Within And Without: Part V: A Dramatic Poem - Poem by George MacDonald
AND do not fear to hope. Can poet's brain
More than the Father's heart rich good invent?
Each time we smell the autumn's dying scent,
We know the primrose time will come again;
Not more we hope, nor less would soothe our pain.
Be bounteous in thy faith, for not mis-spent
Is confidence unto the Father lent:
Thy need is sown and rooted for his rain.
His thoughts are as thine own; nor are his ways
Other than thine, but by pure opulence
Of beauty infinite and love immense.
Work on. One day, beyond all thoughts of praise,
A sunny joy will crown thee with its rays;
Nor other than thy need, thy recompense.
A world not realized
O father, come with me! I have found her-mother!
SCENE II.-A room in a cottage. LILIA
on her knees before a
crucifix. Her back only is seen, for the Poet dares not look on her
face. On a chair beside her lies a book, open at CHAPTER VIII.
Behind her stands an Angel, bending forward, as if to protect her
with his wings partly expanded. Appear
looks with love on the angel, and a kind of longing
fear on her mother
Angel, thy part is done; leave her to me.
Sorrowful man, to thee I must give place;
Thy ministry is stronger far than mine;
Yet have I done my part.-She sat with him.
He gave her rich white flowers with crimson scent,
The tuberose and datura ever burning
Their incense to the dusky face of night.
He spoke to her pure words of lofty sense,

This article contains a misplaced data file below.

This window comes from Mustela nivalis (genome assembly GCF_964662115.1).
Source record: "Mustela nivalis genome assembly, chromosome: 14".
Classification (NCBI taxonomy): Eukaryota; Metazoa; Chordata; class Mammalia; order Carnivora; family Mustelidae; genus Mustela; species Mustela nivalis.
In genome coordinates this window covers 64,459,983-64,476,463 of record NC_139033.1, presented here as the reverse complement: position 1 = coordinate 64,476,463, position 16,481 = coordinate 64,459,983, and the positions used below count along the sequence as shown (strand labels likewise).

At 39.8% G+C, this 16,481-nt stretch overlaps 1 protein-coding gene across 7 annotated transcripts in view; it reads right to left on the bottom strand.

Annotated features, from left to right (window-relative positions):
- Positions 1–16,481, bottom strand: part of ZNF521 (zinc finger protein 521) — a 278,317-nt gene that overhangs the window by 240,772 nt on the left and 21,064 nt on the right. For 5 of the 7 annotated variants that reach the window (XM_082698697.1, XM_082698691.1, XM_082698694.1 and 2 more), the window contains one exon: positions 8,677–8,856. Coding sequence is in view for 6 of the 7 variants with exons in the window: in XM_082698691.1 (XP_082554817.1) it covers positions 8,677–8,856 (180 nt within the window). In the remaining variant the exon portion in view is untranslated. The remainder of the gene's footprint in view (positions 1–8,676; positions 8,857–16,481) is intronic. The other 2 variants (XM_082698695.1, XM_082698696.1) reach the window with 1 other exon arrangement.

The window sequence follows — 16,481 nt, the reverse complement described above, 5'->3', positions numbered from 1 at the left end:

But tinged with poison for a tranced ear.
He bade low music sound of faint farewells,
Which fixed her eyes upon a leafy picture,
Wherein she wandered through an amber twilight
Toward a still grave in a sleepy nook.
And ever and anon she sipped pale wine,
Rose-tinged, rose-odoured, from a silver cup.
He sang a song, each pause of which closed up,
Like a day-wearied daisy for the night,
With these words falling like an echo low:
'Love, let us love and weep and faint and die.'
With the last pause the tears flowed at their will,
Without a sob, down from their cloudy skies.
He took her hand in his, and it lay still.-
blast of music from a wandering band
Billowed the air with sudden storm that moment.
The visible rampart of material things
Was rent-the vast eternal void looked in
Upon her awe-struck soul. She cried and fled.
It was the sealing of her destiny.
A wild convulsion shook her inner world;
Its lowest depths were heaved tumultuously;
Far unknown molten gulfs of being rushed
Up into mountain-peaks, rushed up and stood.
The soul that led a fairy life, athirst
For beauty only, passed into a woman's:
In pain and tears was born the child-like need
For God, for Truth, and for essential Love.
But first she woke to terror; was alone,
For God she saw not;-woke up in the night,
The great wide night alone. No mother's hand,
To soothe her pangs, no father's voice was near.